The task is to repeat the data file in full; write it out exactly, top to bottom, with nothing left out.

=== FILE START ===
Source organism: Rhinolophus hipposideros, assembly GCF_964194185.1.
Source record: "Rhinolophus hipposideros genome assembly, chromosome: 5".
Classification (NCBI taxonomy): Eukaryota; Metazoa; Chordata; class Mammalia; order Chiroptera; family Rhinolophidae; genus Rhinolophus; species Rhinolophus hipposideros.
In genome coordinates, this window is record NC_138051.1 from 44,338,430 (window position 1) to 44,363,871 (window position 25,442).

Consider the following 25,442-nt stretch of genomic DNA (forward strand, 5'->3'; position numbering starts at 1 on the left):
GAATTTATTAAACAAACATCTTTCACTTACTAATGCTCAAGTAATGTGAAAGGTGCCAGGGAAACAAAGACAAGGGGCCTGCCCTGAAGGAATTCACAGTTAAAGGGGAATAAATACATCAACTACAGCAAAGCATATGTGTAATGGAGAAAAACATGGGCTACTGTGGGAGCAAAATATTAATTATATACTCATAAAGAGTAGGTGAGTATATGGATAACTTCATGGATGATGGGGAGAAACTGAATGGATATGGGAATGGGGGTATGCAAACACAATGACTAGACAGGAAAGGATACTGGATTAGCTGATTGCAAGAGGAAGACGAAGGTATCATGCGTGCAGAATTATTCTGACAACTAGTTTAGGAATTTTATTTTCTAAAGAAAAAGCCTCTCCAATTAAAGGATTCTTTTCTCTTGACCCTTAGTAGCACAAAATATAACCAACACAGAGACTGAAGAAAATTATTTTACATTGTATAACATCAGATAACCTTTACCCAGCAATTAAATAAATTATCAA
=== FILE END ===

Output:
Source organism: Rhinolophus hipposideros, assembly GCF_964194185.1.
Source record: "Rhinolophus hipposideros genome assembly, chromosome: 5".
Classification (NCBI taxonomy): Eukaryota; Metazoa; Chordata; class Mammalia; order Chiroptera; family Rhinolophidae; genus Rhinolophus; species Rhinolophus hipposideros.
In genome coordinates, this window is record NC_138051.1 from 44,338,430 (window position 1) to 44,363,871 (window position 25,442).

Consider the following 25,442-nt stretch of genomic DNA (forward strand, 5'->3'; position numbering starts at 1 on the left):
GAATTTATTAAACAAACATCTTTCACTTACTAATGCTCAAGTAATGTGAAAGGTGCCAGGGAAACAAAGACAAGGGGCCTGCCCTGAAGGAATTCACAGTTAAAGGGGAATAAATACATCAACTACAGCAAAGCATATGTGTAATGGAGAAAAACATGGGCTACTGTGGGAGCAAAATATTAATTATATACTCATAAAGAGTAGGTGAGTATATGGATAACTTCATGGATGATGGGGAGAAACTGAATGGATATGGGAATGGGGGTATGCAAACACAATGACTAGACAGGAAAGGATACTGGATTAGCTGATTGCAAGAGGAAGACGAAGGTATCATGCGTGCAGAATTATTCTGACAACTAGTTTAGGAATTTTATTTTCTAAAGAAAAAGCCTCTCCAATTAAAGGATTCTTTTCTCTTGACCCTTAGTAGCACAAAATATAACCAACACAGAGACTGAAGAAAATTATTTTACATTGTATAACATCAGATAACCTTTACCCAGCAATTAAATAAATTATCAA